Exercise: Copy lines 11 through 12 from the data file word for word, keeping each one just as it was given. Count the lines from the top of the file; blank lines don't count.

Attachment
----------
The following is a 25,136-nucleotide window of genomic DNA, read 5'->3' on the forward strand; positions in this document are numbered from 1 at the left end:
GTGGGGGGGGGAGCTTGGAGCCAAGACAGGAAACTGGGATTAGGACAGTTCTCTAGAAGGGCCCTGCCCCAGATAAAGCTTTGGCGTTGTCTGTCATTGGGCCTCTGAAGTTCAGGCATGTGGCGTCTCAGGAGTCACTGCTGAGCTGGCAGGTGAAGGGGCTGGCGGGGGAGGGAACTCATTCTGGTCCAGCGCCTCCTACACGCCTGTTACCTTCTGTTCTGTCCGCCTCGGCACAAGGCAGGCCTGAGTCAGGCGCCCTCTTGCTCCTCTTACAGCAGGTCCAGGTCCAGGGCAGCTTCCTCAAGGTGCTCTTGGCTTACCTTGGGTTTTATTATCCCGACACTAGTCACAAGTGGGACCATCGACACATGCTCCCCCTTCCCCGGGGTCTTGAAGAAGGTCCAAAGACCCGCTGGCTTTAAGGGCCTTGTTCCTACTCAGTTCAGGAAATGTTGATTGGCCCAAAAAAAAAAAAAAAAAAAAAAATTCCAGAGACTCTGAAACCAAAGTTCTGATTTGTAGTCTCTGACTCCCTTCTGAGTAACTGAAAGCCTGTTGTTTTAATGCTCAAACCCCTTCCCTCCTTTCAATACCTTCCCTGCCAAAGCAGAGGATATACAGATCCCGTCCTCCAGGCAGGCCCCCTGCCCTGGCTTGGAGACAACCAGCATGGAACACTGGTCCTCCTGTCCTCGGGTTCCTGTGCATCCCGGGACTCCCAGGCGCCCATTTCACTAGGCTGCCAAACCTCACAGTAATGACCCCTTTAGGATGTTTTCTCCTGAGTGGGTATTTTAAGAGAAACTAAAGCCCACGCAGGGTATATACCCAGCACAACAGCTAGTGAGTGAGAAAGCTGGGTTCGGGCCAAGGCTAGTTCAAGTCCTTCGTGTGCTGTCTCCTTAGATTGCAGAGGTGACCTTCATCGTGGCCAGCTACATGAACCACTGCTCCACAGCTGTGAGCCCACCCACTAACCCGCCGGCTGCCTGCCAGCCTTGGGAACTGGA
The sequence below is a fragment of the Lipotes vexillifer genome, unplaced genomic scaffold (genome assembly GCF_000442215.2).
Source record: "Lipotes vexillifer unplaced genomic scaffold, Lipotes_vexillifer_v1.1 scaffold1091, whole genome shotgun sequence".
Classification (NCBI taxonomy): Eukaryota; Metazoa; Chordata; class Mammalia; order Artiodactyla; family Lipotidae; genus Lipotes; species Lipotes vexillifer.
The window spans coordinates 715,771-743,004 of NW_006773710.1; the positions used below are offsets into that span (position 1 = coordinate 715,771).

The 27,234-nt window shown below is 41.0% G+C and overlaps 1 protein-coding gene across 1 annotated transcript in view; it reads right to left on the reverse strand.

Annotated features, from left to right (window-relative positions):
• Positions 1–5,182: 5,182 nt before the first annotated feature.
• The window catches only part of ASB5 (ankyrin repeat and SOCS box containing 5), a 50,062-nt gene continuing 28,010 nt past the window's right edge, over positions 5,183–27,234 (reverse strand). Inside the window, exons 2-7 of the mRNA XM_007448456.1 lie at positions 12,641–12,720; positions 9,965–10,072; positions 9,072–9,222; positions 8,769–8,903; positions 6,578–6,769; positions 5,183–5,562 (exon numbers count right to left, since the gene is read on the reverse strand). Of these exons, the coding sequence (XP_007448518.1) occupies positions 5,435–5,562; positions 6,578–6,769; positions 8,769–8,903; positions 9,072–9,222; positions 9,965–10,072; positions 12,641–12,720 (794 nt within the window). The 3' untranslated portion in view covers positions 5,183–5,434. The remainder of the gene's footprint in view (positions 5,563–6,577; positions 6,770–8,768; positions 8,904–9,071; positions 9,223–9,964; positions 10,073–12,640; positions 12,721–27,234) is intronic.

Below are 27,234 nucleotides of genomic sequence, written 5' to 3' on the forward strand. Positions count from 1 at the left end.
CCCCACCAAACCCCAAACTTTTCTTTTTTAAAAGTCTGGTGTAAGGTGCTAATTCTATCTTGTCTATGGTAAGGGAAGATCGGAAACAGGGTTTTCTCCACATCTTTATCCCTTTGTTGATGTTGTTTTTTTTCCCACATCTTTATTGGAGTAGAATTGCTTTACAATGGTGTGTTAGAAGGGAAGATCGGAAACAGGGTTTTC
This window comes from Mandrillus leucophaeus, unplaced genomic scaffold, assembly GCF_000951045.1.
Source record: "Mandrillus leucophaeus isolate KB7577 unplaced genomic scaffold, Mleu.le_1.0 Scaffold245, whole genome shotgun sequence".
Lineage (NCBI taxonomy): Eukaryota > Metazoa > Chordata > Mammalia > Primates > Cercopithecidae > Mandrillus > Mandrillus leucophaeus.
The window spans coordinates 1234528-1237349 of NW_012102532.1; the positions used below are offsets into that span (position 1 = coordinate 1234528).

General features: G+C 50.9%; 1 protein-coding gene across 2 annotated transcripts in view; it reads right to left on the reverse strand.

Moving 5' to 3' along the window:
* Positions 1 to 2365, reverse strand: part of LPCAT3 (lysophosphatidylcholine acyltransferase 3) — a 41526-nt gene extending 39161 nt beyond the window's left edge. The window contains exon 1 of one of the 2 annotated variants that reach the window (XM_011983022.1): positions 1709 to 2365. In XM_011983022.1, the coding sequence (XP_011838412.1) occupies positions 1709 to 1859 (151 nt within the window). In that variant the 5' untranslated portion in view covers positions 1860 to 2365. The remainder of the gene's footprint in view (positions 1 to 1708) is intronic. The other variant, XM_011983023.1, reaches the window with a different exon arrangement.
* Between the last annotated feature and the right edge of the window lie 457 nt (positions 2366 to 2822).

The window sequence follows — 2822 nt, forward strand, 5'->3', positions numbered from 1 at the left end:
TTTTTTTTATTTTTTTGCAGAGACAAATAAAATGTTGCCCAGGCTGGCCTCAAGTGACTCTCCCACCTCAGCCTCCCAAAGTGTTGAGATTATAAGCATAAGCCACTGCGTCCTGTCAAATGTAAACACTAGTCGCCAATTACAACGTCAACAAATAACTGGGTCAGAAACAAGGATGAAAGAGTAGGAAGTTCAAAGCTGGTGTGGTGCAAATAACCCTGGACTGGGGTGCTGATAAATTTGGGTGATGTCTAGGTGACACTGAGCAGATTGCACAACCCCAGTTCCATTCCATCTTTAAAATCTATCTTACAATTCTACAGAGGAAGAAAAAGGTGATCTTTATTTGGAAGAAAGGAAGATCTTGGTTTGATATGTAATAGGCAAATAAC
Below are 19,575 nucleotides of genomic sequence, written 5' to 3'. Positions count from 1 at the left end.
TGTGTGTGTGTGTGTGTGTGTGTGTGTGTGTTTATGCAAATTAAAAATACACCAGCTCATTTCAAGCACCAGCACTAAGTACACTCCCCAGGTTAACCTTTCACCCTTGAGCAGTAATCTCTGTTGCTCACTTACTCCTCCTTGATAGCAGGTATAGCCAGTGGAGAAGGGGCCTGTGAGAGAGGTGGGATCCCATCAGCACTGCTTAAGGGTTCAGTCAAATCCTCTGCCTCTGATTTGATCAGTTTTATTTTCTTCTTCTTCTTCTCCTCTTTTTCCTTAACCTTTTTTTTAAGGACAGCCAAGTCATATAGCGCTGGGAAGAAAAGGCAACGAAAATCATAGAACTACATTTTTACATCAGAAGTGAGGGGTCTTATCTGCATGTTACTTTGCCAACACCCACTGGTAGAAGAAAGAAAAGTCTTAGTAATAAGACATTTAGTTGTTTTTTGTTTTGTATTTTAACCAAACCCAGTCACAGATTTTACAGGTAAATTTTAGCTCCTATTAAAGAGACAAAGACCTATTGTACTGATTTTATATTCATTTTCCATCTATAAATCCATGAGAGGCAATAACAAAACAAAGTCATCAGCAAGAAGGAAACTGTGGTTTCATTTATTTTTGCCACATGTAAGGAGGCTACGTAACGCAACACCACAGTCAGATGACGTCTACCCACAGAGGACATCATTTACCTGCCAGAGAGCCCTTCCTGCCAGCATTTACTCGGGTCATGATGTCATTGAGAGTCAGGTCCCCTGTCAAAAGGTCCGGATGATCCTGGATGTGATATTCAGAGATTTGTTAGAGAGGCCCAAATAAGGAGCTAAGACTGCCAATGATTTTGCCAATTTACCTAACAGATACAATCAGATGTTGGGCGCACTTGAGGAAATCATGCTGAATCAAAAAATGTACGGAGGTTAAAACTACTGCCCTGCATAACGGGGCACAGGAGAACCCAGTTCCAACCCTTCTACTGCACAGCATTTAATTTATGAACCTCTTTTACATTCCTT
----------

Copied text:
Below are 27,234 nucleotides of genomic sequence, written 5' to 3' on the forward strand. Positions count from 1 at the left end.
CCCCACCAAACCCCAAACTTTTCTTTTTTAAAAGTCTGGTGTAAGGTGCTAATTCTATCTTGTCTATGGTAAGGGAAGATCGGAAACAGGGTTTTCTCCACATCTTTATCCCTTTGTTGATGTTGTTTTTTTTCCCACATCTTTATTGGAGTAGAATTGCTTTACAATGGTGTGTTAGAAGGGAAGATCGGAAACAGGGTTTTC